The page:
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Plagiarism is productivity, right?

I had majored in accounting, which was seen as vaguely sinister by the other programmers that I worked with 25 years ago. I had never learned computer science, so I asked the others to let me copy some of their code for sorting records or performing some other common task. These computer science graduates were shocked, because they had learned programming in school, where copying was also known as cheating. But I told them that, in real life, plagiarism is productivity. Unfortunately, that doesn’t apply to catalog marketing.


This was brought to mind when I spoke to a veteran catalog marketer who has been dutifully copying the manufacturer’s descriptions into their print catalogs for years, and saw nothing wrong with doing the same thing on the Web. I know that it’s productive, but this kind of plagiarism has consequences.
First off, while reusing manufacturer’s content was common practice at one time, many manufacturers now copyright their material and look askance at it being copied without permission. That’s a legal risk that you should be aware of, but if you are getting legal advice from me you have bigger problems than copyright infringement.
No, you want marketing advice from me, and I’m here to tell you that from a marketing standpoint, copying the manufacturer’s content, even if you have permission, is a dubious practice. Perhaps you’ve heard of the ominously named “duplicate content penalty,” where Google and other search engines try to show just one version of content in the search results. So, if you have the same text as the manufacturer on your product pages, only one will make the search results. (Hint: It will probably be the manufacturer’s.)
But even if duplicate content penalties did not exist (and I am glossing over exactly how they work because this is the more important point), you still are advised to write your own content. Why? Because if you’re selling the same products with the same content as the manufactuerer (and doubtless others copying the manufacturer’s content), how can you differentiate? The only thing you can compete on is price.
And it doesn’t take an accounting major to tell you that the Internet makes it very easy for shoppers to compare prices, so there’s only one winner on price. It seems like differentiating your marketing gives you better odds than that.

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Mike Moran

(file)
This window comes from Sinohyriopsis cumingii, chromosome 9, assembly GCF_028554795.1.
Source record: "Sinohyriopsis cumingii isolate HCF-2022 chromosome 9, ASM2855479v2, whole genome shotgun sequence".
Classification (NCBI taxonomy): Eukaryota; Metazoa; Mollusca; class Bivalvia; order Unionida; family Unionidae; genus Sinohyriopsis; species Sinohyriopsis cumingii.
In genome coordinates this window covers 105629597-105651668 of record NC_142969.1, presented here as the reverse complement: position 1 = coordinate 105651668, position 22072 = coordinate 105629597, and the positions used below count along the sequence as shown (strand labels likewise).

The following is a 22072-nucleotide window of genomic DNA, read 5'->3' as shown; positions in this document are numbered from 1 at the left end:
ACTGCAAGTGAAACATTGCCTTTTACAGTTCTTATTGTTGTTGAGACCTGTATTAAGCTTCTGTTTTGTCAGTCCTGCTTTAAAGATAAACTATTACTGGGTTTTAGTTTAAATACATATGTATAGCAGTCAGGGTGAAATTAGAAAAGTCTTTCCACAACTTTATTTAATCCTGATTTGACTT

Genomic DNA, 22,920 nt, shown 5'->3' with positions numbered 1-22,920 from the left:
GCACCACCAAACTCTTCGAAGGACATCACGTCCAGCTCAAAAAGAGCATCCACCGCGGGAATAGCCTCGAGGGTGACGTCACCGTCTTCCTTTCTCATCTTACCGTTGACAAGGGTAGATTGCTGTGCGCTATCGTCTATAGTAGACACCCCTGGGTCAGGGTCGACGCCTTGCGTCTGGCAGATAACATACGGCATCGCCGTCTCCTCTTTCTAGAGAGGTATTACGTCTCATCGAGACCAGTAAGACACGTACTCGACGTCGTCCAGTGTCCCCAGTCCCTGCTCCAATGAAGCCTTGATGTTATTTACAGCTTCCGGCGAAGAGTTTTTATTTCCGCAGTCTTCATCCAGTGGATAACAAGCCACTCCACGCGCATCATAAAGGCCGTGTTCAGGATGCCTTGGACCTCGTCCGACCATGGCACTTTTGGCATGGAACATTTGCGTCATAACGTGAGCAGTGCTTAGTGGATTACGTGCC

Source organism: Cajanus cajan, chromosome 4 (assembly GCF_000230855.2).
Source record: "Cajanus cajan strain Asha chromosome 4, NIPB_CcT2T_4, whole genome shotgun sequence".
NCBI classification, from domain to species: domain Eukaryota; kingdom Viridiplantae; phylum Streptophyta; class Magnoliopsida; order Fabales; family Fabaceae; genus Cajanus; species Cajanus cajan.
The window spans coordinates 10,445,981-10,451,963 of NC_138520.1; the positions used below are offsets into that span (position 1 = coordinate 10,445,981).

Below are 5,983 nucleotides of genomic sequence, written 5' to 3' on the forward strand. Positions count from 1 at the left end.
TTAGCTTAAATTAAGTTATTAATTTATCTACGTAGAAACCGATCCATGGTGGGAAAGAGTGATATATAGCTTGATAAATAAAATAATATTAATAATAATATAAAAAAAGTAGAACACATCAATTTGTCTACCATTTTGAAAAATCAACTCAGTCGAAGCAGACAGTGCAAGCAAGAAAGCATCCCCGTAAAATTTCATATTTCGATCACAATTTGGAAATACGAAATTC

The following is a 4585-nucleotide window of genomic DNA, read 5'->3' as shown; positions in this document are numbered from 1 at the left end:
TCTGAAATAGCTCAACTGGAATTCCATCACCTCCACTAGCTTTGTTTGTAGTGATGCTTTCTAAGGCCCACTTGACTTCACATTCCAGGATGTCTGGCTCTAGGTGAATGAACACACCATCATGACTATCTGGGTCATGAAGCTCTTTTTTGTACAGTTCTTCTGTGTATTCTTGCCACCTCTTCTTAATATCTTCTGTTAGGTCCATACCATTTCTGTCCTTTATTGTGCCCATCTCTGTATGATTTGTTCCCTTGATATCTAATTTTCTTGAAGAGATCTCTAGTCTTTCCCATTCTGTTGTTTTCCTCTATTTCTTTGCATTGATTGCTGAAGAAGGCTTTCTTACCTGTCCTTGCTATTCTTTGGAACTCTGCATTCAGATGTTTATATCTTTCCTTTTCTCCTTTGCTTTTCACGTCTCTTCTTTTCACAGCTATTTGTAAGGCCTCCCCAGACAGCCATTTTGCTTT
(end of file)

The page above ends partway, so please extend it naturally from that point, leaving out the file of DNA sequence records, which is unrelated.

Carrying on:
Mike Moran is an expert in digital marketing, search technology, social media, text analytics, web personalization, and web metrics, who, as a Certified Speaking Professional, regularly makes speaking appearances. Mike’s previous appearances include keynote speaking appearances worldwide. Mike serves as a senior strategist for Converseon, an AI powered consumer intelligence technology and consulting firm. He is also a senior strategist for SoloSegment, a marketing automation software solutions and services firm. Mike also serves as a member of the Board of Directors of SEMPO. Mike spent 30 years at IBM, rising to Distinguished Engineer, an executive-level technical position. Mike held various roles in his IBM career, including eight years at IBM’s customer-facing website, ibm.com, most recently as the Manager of ibm.com Web Experience, where he led 65 information architects, web designers, webmasters, programmers, and technical architects around the world. Mike's newest book is Outside-In Marketing with world-renowned author James Mathewson. He is co-author of the best-selling Search Engine Marketing, Inc. (with fellow search marketing expert Bill Hunt), now in its Third Edition. Mike is also the author of the acclaimed internet marketing book, Do It Wrong Quickly: How the Web Changes the Old Marketing Rules, named one of best business books of 2007 by the Miami Herald. Mike founded and writes for Biznology® and writes regularly for other blogs. In addition to Mike’s broad technical background, he holds an Advanced Certificate in Market Management Practice from the Royal UK Charter Institute of Marketing and is a Visiting Lecturer at the University of Virginia’s Darden School of Business. He also teaches at Rutgers Business School. He is a Senior Fellow at the Society for New Communications Research. Mike worked at ibm.com from 1998 through 2006, pioneering IBM’s successful search marketing program. IBM’s website of over two million pages was a classic “big company” website that has traditionally been difficult to optimize for search marketing. Mike, working with Bill Hunt, developed a strategy for search engine marketing that works for any business, large or small. Moran and Hunt spearheaded IBM’s content improvement that has resulted in dramatic gains in traffic from Google and other internet portals.

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